lovely light



Similar to the poetic embrace and veneration of flies and gnats, McClure in other poems calls the garter snake “THE SLEEKEST ANGEL” and asserts that “THE AWKWARD HOP OF THE SILVERFISH / is perfect!”

In still other poems, he considers the consciousness of millepedes and suggests that a crushed snail is like a star gone out. More generally, and fundamentally, McClure asserts that “Life, the PLASM, . . . SURGES!” and that, “There is no teleology but / surging freedom.”

McClure’s most memorable assertion about the non-human – the one that I always remember – is in Specks (1985), a collection of almost notebook type prose and poetry. In that book, he writes:
The sea urchin is a great philosopher.
What?! It’s an audacious, even impossible claim, all the more so because it’s made just as I quote it, in a single, unelaborated sentence. Years ago, when I first read it, I couldn’t believe it. I wanted McClure to unpack his idea, justify the declaration. Did he believe the urchin – which according to biologists has no true brain – not only thinks but investigates the truths and principles of being? Or did McClure make his claim because urchin anatomy and physiology – the creature’s spines, Aristotle’s lantern (a-ha!), and statocysts, for example – answer, perhaps metaphorically, fundamental questions of existence?

Well, I can’t explain it, even after o-so-many years of tides rising and falling. Instead, I’ve come to the conclusion that McClure’s claim –
The sea urchin is a great philosopher.
– is a one-line prose poem that works precisely because it’s not, and probably can’t be, explained. Because it remains a perplexing, obdurate aphorism, the line continues to startle and stick to the mind. I can’t figure it out, and I can’t forget it. To me, that’s one definition of great poetry.



The Role of The Poet in Our Society

Interviewer: What is the role of the poet in our society?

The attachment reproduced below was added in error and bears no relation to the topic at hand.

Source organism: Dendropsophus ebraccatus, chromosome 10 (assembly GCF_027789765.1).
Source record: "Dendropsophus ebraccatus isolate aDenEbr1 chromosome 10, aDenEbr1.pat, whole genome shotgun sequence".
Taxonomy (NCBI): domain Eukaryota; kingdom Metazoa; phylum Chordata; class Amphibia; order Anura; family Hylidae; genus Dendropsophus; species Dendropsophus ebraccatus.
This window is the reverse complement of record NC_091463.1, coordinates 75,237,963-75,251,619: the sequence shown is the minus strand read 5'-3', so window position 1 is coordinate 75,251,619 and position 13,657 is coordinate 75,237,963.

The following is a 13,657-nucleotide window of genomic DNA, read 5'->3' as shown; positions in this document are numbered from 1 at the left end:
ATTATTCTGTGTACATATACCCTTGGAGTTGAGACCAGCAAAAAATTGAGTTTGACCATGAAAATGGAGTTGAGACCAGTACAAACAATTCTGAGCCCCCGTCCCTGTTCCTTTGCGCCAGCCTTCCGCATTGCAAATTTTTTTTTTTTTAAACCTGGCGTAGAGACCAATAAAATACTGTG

McClure: The same as any other artist – to maintain the thoroughfares, to maintain the pathways of the imagination in a society that would close down the pathways of the imagination. We all find social functions, also. We’ll be environmentally inclined, or biologically inclined, or socially committed. But what we do as artists is to maintain free pathways for the imagination.

          – “Nile Insect Eyes: Talking on Jim Morrison,” in Lighting The Corners (University of New                Mexico, 1993), page 254.



The Steinian repetition in “Stanzas From Maui”

“Stanzas From Maui” is a 14 page poem included in Rebel Lions (New Directions, 1991). In an “Author’s Note” that serves as a preface to the book, McClure explains that his poem uses “repetition as the nervous system uses repetition, the exact moment in which one who is dying of one love falls in love again.” This certainly is true.

Of course, repetition, especially when used (forgive me) repeatedly, also hearkens back to Gertrude Stein, she of the tripled rose, and character studies in which repetition, and repetition with variation, are key principles. In The Making of Americans, a masterwork of repetition, Stein (via her narrator) insists that repetition is both ubiquitous, important for a full understanding, and way of expression that is loved by most. Of course, these points are made in part via . . . repetition! Take a minute and groove with Gertrude:
As I was saying every one always is repeating the whole of them. As I was saying sometimes it takes many years of listening, seeing, living, feeling, loving the repeating that is in some before one comes to a completed understanding in them, the repeating coming out of them. This is now a description, of a way of hearing, seeing, living, feeling, loving repetition. [¶] Mostly every one loves some one’s repeating. Mostly every one then, comes to know then the being of some one by loving the repeating in them, the repeating coming out of them. This is now a history of getting completed understanding by loving repeating in every one the repeating that is always coming out of them . . . .